What is the exact need for cleanup in this entry? 220.127.116.11 03:55, 12 December 2007 (UTC)
：It had a header "Yiddish" but was in the Roman alphabet so it has to be classed as word from Yiddish that has now entered English or it has to be in Hebrew script. Pistachio 13:19, 12 December 2007 (UTC) It's one of the somewhat-lesser known Yiddish terms but is used occasionally in English (I believe tush is derived from it). Since many English speakers/writers are unable to type in the Hebrew alphabet, it seems logical to have romanized Yiddish entries, or at least redirects. 18.104.22.168 23:38, 13 December 2007 (UTC)
This means that, while adequate citation may not have been recorded, discussion has concluded that usage is widespread and content is accurate. Please do not re-nominate for verification without comprehensive reasons for doing so. See Wiktionary’s criteria for inclusion.
Is it romanized Yiddish or has it entered English from Yiddish? Pistachio 13:25, 12 December 2007 (UTC)
Has definitely entered English, although not with this spelling. --Ptcamn 23:41, 12 December 2007 (UTC)
how else is it spelt? Pistachio 18:37, 21 December 2007 (UTC)
Well, tookus is one popular way. —Stephen 04:36, 28 December 2007 (UTC)
I'm astonished that this isn't in Merriam-Webster or American Heritage, but I can't find it in either one. The commonest spellings I can find online are tuchas and tokhes, the latter being the "official" YIVO transliteration of תּחת. If anyone out there has Leo Rosten's The Joys of Yiddish, it would be interesting to know how he spells it. Angr 18:33, 17 January 2008 (UTC)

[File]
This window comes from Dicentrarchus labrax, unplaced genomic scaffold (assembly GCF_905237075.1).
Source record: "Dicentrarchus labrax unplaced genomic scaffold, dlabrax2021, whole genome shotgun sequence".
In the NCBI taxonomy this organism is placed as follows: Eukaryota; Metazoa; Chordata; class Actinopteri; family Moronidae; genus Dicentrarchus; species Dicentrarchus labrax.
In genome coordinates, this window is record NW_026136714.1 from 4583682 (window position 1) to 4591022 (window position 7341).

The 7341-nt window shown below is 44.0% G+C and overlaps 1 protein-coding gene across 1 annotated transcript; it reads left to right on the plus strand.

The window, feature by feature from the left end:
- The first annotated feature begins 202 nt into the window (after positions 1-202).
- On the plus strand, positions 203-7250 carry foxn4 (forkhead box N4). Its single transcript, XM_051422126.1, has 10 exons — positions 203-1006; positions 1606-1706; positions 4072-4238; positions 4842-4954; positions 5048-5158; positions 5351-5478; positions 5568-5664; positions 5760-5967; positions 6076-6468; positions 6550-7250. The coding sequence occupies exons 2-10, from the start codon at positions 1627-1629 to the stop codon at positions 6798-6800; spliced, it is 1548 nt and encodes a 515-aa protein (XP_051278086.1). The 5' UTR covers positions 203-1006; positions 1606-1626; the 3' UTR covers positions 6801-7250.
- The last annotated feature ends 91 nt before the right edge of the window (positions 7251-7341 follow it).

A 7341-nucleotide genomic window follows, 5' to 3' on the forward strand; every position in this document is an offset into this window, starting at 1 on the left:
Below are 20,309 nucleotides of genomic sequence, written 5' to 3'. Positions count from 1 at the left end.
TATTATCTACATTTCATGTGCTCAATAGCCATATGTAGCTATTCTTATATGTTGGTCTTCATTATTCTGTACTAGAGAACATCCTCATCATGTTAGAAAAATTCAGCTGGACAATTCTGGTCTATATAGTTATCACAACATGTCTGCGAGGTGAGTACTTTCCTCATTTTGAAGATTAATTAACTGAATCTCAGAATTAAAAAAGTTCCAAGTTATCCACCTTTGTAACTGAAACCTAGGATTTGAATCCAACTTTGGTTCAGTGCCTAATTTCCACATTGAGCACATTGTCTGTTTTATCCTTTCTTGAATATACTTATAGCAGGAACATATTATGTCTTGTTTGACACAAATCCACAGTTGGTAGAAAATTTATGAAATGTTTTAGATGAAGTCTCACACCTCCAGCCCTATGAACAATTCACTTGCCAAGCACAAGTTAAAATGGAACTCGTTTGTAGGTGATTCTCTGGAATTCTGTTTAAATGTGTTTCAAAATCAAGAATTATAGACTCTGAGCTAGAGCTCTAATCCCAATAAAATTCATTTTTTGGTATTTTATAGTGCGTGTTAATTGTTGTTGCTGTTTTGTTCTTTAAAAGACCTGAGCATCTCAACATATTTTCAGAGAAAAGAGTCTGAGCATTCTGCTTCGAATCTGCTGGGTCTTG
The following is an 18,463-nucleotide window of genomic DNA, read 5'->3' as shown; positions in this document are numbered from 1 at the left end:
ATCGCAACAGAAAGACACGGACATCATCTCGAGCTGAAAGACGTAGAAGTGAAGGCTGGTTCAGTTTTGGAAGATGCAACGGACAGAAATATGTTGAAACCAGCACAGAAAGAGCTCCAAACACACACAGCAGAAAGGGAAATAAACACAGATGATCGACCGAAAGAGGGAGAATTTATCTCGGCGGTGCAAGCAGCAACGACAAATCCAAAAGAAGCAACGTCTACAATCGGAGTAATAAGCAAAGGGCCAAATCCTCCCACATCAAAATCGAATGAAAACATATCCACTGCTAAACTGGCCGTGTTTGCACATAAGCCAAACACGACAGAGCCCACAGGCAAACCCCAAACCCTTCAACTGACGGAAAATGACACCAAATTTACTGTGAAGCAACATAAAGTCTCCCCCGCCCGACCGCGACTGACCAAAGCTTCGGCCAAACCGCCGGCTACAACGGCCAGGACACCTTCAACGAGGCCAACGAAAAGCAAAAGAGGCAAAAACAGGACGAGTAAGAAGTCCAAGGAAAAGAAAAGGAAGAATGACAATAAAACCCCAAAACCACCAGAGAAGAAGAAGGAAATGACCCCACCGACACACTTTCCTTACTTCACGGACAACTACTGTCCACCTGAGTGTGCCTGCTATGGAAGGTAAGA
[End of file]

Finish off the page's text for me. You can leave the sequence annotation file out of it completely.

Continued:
Apparently, it's in the OED, though I don't have access to the OED to verify it. The spelling tuchas gets 313 bgc hits, tochis gets 304, tuchis gets 228 while tokhes gets only 95. (The spellings toches, tuches, tuchos, tochos and tochas are also found but get too much interference from other languages to determine how common they are.) Stephen's suggested spelling tookus gets only 88 gbc hits, which includes some scannos for "took us". I also notice that the -ch- spellings are most likely to be used in contexts where the word has clearly entered English from Yiddish, while the tokhes spelling is used in contexts where it's really romanized Yiddish. I'd suggest moving the entry to tuchas, with a host of alternative spellings (probably almost anything of the form tXchYs where X = o or u and Y = any of a e i o u has been used in print somewhere to spell this word). Angr 21:01, 20 January 2008 (UTC)
The OED takes tochus as the headword, with the following Pronunciation/Spellings section:
(ˈtəʊxəs, ˈtɒxəs) Also tochas (-ess, etc.), tuchus (ˈtʊxəs), -as; anglicizedtokus (ˈtəʊkəs), tocus, etc.
Its quotes give the spellings tookis, tukis, tochess, tocus, tochas, tochis, tokus (in two quotes), tuchus, and tuchas, though some of those are only mentioned, not used.